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#Financials
Added 4 weeks ago

Winning Big on SMP Shares Analysis Highlight

Today we take a look at SMP shares and see what’s in store next.

Smartpay Share Price

Smartpay closed off the week with a share price of $0.76. Up a decent 43.4% from our BUY recommendation. At it’s current share price SMP shares are up 60% over the course of a year, and an amazing 360% over a 5-year period. Smartpay ASX has a current market capitalization of $182.2 million. In January SMP shares set an all-time high of 0.985.

About Smartpay ASX

SMP Holdings are a payments terminal business based out of Auckland, New Zealand. Smartpay is Australia and New Zealand’s largest independent full-service EFTPOS provider. They service over 25,000 merchants with approximately 35,000 secure and feature-rich EFTPOS terminals. 

Preliminary Final Report

On the 27th of May, Smartpay ASX released its preliminary final report. In this report we saw excellent results from SMP shares. Overall revenues were $33.8m, up 19.7% from the prior year $28.3m with strong growth from Australian Revenues.

Smartpay have mentioned that they expect the Australian side of the business to be running at breakeven when EBITDA rises to between $10-12m.

 

Highlights:

  • Revenue $33.8m, a 19.7% increase on the prior year $28.3m
  • Australian acquiring transactional revenue:
    • $17.1m, an 80.0% increase on the prior year $9.5m
    • Monthly acquiring revenue grew to $2.2m / month
  • EBITDA* $7.6m, a 2.7% increase YOY $7.4m. Run-rate EBITDA at March 2021 $9.8m
  • Australian transacting terminals fleet grew to 6,754 at March 2021
  • Continued increase in acquiring margin through the year
  • Net debt, excluding convertible notes, reduced to $4.7m, $19.4m at March 2021
  • After Tax Loss of ($15.2m)

What Can We Expect As Revenue Going Forwards?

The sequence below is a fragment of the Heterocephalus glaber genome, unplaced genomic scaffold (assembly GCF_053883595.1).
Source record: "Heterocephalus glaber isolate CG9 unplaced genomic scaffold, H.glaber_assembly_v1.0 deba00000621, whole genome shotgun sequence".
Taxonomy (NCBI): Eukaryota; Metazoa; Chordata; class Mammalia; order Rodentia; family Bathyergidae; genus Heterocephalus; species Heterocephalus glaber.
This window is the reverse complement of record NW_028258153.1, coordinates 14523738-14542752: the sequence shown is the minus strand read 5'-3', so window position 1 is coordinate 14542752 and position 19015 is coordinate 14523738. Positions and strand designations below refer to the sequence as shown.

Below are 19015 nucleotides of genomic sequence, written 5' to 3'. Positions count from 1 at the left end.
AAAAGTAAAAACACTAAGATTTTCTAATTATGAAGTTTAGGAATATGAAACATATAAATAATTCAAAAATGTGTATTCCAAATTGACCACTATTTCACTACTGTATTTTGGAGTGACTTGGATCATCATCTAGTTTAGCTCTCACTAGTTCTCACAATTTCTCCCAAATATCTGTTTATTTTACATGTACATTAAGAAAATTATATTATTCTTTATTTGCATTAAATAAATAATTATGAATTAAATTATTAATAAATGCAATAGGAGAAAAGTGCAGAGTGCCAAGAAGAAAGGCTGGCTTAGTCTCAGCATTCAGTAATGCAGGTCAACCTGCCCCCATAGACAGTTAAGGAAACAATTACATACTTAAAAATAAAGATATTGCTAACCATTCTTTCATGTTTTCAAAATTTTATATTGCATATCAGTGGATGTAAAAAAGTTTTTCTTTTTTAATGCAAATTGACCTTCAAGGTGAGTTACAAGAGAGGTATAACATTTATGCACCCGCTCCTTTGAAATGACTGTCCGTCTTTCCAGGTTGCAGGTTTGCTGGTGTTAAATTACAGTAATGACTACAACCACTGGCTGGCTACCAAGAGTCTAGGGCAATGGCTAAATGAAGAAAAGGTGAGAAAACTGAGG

We expected AU revenue to surpass that of NZ revenue in less than a year. As promised in Q4FY21 SMP shares reached our expectation. The business also boasts a large Gross Margin of ~30%, with no debt, growing revenues and a large margin we expect SMP to continue to perform well.

Full analysis: https://prophet-invest.com/smartpay-share-price-2021

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#Annual report
Added 4 weeks ago

Concluding thoughts on the result.

 

1.      Investment thesis is continuing to play out.

As flagged in the most recent trading update, the real driver of underlying business is the deployment of terminals in the Australian business. In a covid affected year, SMP still managed to add on ~2200 new terminals.

The run rate of the terminals from this business equates to $2.2m per month, annualising to $26m just for the Australian business. (with no new terminals).

The only issue with the update in terms of said investment thesis is the growth of the cost base.

The new costs are associated with a rapid increase in marketing costs and the marketing headcount rising from 10 to 17. (80% increase in overall costs).

This isn’t much of a problem if you believe the marketing costs will be reflected in the growing terminal numbers. We will see this in the next trading update.

 

 

 

2.      The convertible notes and other one-off items distort the result to the market.

The excision of the notes was to be expected, but apparently not according to the market reaction to the results. The NPAT loss of $15.2m is a result of $12.7m of adjustment for the fair value of the notes.

In the small end of the market, they cannot look past the headline result for NPAT and thus is why I believe the market still has not caught onto the underlying value of this business.

Some D&A costs were also brought forward and have further contributed to a bigger loss in this result.

 

 

 

3.      The more attractive Aus. business is now a greater proportion of revenues.

 

The Australian acquiring business has such better economics and margins, and thus from a shareholder perspective its positive to see that the resources allocated to this side are paying off.

I would not expect the NZ to contribute much growth going forward to due capital allocation and the nature of the business model. Perhaps to be conservative one could expect it to slightly decay with time.